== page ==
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Why I'm still a believer in Warren Buffett Add to ...

John Reese is CEO of Validea.com and Validea Capital, and portfolio manager for the Omega Consensus funds. Globe Investor has a distribution agreement with Validea.ca, a premium Canadian stock screen service. Try it.

He’s lost his touch. He’s past his prime. He’s an “oracle” no more. So say Warren Buffett’s critics, and a new analysis appears to provide evidence that his skills are indeed on the decline.

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I disagree. While Mr. Buffett’s Berkshire Hathaway Inc. has underperformed the broader market over the past five years, the results are largely circumstantial. I also think his investment approach still works in today’s environment – and I have the proof.

First, let’s look at his recent underperformance. In four of the past five years, he has lagged the S&P 500, something he had done only six times in the previous 41/2 decades.

His belief in investing in strong, proven businesses over the long term often won’t lead him to the types of stocks that are going to lead the way in raging bull markets, when investors’ appetites for risk are on the rise. Remember, his reluctance to invest in risky tech stocks caused him to severely lag the market for much of the late 1990s as well (and when the tech bubble burst, he outperformed the market in the following years).

In addition, Mr. Buffett and Berkshire usually hold a substantial amount of cash that can be used in case large, extremely attractive opportunities pop up. During a bull market, that cash is going to act as a drag on returns.

There’s another significant reason for Berkshire’s stretch of underperformance: size. It is now one of the largest companies in the world and, as Mr. Buffett himself has noted in recent years, that size makes it more difficult for Berkshire to produce the kind of outsized returns that it did over the past few decades. That’s because even if Mr. Buffett finds a small stock that he loves, it will be too small to move the needle on Berkshire’s returns.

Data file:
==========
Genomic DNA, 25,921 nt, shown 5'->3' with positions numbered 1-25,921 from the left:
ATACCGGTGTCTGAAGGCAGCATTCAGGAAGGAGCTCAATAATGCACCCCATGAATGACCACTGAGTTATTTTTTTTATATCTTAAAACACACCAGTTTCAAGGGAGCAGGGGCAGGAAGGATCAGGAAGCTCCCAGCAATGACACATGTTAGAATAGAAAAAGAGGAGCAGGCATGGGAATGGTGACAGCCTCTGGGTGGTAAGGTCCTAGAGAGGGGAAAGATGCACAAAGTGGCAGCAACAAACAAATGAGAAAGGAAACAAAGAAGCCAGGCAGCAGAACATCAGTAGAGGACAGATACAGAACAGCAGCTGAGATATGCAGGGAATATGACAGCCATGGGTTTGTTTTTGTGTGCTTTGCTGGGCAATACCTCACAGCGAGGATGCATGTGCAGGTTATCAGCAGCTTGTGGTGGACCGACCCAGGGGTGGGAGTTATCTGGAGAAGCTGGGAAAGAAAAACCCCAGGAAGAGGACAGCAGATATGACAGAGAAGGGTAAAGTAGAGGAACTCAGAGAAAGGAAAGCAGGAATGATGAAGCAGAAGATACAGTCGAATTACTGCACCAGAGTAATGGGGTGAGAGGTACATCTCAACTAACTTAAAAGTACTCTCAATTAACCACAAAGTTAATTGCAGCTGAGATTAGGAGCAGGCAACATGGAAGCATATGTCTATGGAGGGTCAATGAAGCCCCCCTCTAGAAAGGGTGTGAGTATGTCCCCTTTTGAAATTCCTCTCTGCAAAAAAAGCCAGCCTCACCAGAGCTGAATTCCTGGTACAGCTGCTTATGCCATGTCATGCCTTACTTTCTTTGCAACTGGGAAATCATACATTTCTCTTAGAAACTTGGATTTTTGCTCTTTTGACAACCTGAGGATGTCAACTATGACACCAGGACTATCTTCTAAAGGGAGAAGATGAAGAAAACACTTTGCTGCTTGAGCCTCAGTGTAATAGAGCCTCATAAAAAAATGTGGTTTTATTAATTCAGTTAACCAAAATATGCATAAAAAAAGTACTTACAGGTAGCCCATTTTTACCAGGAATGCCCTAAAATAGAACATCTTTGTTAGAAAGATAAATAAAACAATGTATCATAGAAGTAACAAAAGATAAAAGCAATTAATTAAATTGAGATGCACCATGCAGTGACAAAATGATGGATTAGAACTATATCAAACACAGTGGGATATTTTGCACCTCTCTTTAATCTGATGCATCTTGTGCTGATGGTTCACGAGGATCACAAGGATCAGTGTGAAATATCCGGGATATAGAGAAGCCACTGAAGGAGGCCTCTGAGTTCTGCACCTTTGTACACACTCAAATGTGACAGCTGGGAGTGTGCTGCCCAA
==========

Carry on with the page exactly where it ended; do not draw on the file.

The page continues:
Because of that, Berkshire generally invests in very large stocks – American Express Co., Coca-Cola Co., Wells Fargo & Co., and the like. Large stocks usually underperform small stocks in the first half or so of bull markets.

So, why am I so confident Mr. Buffett’s strategy still works today? I run model portfolios of U.S. and Canadian stocks picked using a strategy inspired by the approach that Mr. Buffett used to build his empire. Over the past few years, these portfolios – which are not restricted to large stocks – have been some of my strongest performers.

Since its inception in August, 2010, a 10-stock portfolio of Canadian stocks has nearly quadrupled the S&P/TSX composite, returning 83.3 per cent (17.9 per cent annualized) versus 21.3 per cent (5.4 per cent annualized) for the index. My U.S. Buffett portfolio has returned 148 per cent since the start of 2009, compared with 103 per cent for the S&P 500 (all these figures are without dividends, through April 10). It’s also ahead of the index since its late-2003 inception.

This Buffett-inspired model looks deep into a firm’s history to find quality businesses. It likes companies to have a decade-long track record of increasing annual earnings per share; a 10-year average return on equity of at least 15 per cent; and a return on retained earnings of at least 12 per cent over the past decade. It also wants a firm’s long-term debt to be no more than five times annual earnings.

Over the years, my Buffett-based portfolios have benefited from numerous smaller stocks. Here are three the strategy currently prefers:

Computer Modelling Group (CMG-TSX)

This Calgary-based tech firm ($1.1-billion market cap) specializes in reservoir simulation software for the oil and gas industry. It has increased EPS in all but one year of the past decade. It has no long-term debt and has averaged an ROE of 35.6 per cent over the past decade.

Hibbett Sports (HIBB-Nasdaq)

Alabama-based Hibbett is a sporting goods retailer focused on small and mid-sized markets, with about 850 retail stores across 26 states. The company, with a market cap of $1.4-billion (U.S.), has increased EPS in all but two years of the past decade, has just $3-million in long-term debt versus $70-million in annual earnings, and has a 23.7 per cent average 10-year ROE.

Equitable Group Inc. (EQB-TSX)

This niche mortgage lender, with a market cap of $925-million (Canadian), has increased EPS in every year of the past decade. It also has a 10-year return on retained earnings of 16.0 per cent and shares trade at a 9.9-per-cent earnings yield.

Disclosure: I'm long HIBB

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